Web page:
M. Petrov

Royal Swedish Institute of Technology (KTH) (SWEDEN)
Graduate education in energy engineering on a MSc level often involves large international groups of students of various backgrounds, many of whom specialize in the energy field after having other type of diverse undergraduate experience ranging from general mechanical engineering to chemical and electrical engineering or industrial economy. This presents a major challenge for a unified class to proceed and perform at a quick and equal pace in advanced power engineering courses. The greater reason for these challenges is the lack of conceptual understanding often typical to students spearheading into a different graduate specialization.
The importance of evaluating and improving the fundamental conceptual understanding in a certain field of science has been recognized widely, as well as the fact that many otherwise smart students have significant gaps in their reasoning and comprehension of fundamental concepts, especially applicable to engineering sciences, has been addressed previously and solutions have been sought. Concept inventories offer one such solution for the improvement of conceptual understanding and allow for a wider deployment of standardized evaluation tools applicable to various educational environments. A concept inventory is meant to serve as a shared database of commonly accepted questions or test templates, continuously updated and optimized by various participating users, applied at and shared among as many universities as possible. While the universal applicability of concept inventories is important, streamlining and adaptation to specific courses and student background is sometimes required.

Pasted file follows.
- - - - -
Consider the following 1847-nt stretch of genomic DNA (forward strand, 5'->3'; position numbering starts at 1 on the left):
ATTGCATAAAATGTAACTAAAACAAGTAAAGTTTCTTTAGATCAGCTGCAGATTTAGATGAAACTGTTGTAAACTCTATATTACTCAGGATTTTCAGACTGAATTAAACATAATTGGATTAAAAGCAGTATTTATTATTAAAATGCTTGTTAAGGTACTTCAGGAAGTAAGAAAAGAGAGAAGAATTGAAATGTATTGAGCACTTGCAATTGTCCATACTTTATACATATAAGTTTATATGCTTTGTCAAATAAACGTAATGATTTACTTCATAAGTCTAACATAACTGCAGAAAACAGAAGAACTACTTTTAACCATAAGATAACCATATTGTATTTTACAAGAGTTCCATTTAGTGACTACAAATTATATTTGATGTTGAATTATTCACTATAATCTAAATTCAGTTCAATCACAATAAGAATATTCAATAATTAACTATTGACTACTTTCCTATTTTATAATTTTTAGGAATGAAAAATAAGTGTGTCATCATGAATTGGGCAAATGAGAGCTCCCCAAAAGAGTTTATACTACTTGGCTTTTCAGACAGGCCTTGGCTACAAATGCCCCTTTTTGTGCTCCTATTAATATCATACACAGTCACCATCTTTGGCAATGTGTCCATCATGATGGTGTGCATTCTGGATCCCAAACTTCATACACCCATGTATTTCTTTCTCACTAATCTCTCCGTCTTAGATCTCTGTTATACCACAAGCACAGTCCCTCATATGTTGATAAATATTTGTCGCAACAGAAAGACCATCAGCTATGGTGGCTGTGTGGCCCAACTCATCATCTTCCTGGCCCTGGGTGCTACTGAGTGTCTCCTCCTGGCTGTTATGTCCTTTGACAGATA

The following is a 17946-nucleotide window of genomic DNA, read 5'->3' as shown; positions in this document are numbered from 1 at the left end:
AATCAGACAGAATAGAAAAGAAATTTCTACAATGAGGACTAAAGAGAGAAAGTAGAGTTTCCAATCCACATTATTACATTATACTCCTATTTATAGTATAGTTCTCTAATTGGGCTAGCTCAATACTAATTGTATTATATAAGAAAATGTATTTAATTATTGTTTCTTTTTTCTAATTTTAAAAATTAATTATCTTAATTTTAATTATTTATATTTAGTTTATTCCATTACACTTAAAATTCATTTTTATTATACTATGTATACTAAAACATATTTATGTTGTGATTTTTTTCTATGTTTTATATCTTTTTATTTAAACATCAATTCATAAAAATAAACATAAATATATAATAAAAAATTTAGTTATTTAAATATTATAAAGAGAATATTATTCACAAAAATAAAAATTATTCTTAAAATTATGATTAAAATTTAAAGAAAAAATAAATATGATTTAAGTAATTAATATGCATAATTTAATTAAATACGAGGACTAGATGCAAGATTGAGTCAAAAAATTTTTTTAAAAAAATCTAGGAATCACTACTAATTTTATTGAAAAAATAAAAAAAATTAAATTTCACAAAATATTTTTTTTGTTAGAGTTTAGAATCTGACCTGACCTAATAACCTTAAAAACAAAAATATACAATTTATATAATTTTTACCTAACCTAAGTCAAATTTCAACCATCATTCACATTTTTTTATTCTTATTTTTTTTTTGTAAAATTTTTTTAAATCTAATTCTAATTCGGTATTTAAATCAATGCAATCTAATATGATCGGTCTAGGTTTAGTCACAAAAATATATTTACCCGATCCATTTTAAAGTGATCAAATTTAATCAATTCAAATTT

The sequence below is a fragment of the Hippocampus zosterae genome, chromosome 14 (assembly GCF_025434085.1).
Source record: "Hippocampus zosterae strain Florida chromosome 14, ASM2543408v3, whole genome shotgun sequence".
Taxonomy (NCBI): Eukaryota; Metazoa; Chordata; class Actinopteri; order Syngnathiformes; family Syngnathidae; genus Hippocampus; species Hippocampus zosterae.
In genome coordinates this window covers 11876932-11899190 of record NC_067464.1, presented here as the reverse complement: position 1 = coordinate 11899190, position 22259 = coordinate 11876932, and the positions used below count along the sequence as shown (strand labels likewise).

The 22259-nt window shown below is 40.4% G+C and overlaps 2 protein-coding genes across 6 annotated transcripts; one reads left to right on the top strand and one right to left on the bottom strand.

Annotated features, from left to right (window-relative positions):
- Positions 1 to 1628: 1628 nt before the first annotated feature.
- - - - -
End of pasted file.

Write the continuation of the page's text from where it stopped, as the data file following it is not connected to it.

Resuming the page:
In the field of energy engineering, the important fundamental conceptual understanding is based on classical thermodynamics including certain details from fluid dynamics and heat transfer and their practical application to energy conversion and power generation processes. A unified concept inventory focusing on energy conversion has never been created or evaluated, therefore the attempt in this study to spin up the development of such and the discussion on its necessary characteristics and contents, as well as to examine its application into a functioning course on power generation taught to a large number of international students at the Department of Energy Technology, Royal Institute of Technology in Stockholm, Sweden.